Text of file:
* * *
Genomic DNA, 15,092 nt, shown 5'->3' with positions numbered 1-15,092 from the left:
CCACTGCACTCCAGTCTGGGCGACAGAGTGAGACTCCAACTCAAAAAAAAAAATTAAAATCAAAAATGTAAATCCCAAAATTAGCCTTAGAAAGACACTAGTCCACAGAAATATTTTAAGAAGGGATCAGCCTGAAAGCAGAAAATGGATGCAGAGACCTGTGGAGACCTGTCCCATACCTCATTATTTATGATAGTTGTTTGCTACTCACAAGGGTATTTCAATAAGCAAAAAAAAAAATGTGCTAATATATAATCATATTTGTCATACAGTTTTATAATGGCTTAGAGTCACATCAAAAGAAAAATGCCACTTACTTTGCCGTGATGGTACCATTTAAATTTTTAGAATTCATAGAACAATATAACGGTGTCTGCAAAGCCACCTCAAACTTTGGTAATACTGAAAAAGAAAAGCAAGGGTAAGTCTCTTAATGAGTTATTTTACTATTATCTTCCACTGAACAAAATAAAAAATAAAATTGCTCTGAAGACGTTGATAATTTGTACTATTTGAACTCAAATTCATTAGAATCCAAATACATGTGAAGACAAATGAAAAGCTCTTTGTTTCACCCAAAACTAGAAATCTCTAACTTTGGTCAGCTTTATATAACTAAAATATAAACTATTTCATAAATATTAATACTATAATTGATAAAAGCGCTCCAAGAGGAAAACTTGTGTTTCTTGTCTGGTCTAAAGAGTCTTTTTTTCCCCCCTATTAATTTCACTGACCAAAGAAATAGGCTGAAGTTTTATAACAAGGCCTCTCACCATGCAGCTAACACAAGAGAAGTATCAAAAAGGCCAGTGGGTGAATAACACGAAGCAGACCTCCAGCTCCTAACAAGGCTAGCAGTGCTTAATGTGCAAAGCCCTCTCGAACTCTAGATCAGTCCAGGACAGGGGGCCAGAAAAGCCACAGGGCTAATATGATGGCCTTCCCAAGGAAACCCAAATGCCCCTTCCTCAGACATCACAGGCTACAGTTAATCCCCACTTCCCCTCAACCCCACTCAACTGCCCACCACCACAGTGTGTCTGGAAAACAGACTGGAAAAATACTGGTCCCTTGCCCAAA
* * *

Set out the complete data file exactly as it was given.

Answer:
Genomic DNA, 15,092 nt, shown 5'->3' with positions numbered 1-15,092 from the left:
CCACTGCACTCCAGTCTGGGCGACAGAGTGAGACTCCAACTCAAAAAAAAAAATTAAAATCAAAAATGTAAATCCCAAAATTAGCCTTAGAAAGACACTAGTCCACAGAAATATTTTAAGAAGGGATCAGCCTGAAAGCAGAAAATGGATGCAGAGACCTGTGGAGACCTGTCCCATACCTCATTATTTATGATAGTTGTTTGCTACTCACAAGGGTATTTCAATAAGCAAAAAAAAAAATGTGCTAATATATAATCATATTTGTCATACAGTTTTATAATGGCTTAGAGTCACATCAAAAGAAAAATGCCACTTACTTTGCCGTGATGGTACCATTTAAATTTTTAGAATTCATAGAACAATATAACGGTGTCTGCAAAGCCACCTCAAACTTTGGTAATACTGAAAAAGAAAAGCAAGGGTAAGTCTCTTAATGAGTTATTTTACTATTATCTTCCACTGAACAAAATAAAAAATAAAATTGCTCTGAAGACGTTGATAATTTGTACTATTTGAACTCAAATTCATTAGAATCCAAATACATGTGAAGACAAATGAAAAGCTCTTTGTTTCACCCAAAACTAGAAATCTCTAACTTTGGTCAGCTTTATATAACTAAAATATAAACTATTTCATAAATATTAATACTATAATTGATAAAAGCGCTCCAAGAGGAAAACTTGTGTTTCTTGTCTGGTCTAAAGAGTCTTTTTTTCCCCCCTATTAATTTCACTGACCAAAGAAATAGGCTGAAGTTTTATAACAAGGCCTCTCACCATGCAGCTAACACAAGAGAAGTATCAAAAAGGCCAGTGGGTGAATAACACGAAGCAGACCTCCAGCTCCTAACAAGGCTAGCAGTGCTTAATGTGCAAAGCCCTCTCGAACTCTAGATCAGTCCAGGACAGGGGGCCAGAAAAGCCACAGGGCTAATATGATGGCCTTCCCAAGGAAACCCAAATGCCCCTTCCTCAGACATCACAGGCTACAGTTAATCCCCACTTCCCCTCAACCCCACTCAACTGCCCACCACCACAGTGTGTCTGGAAAACAGACTGGAAAAATACTGGTCCCTTGCCCAAA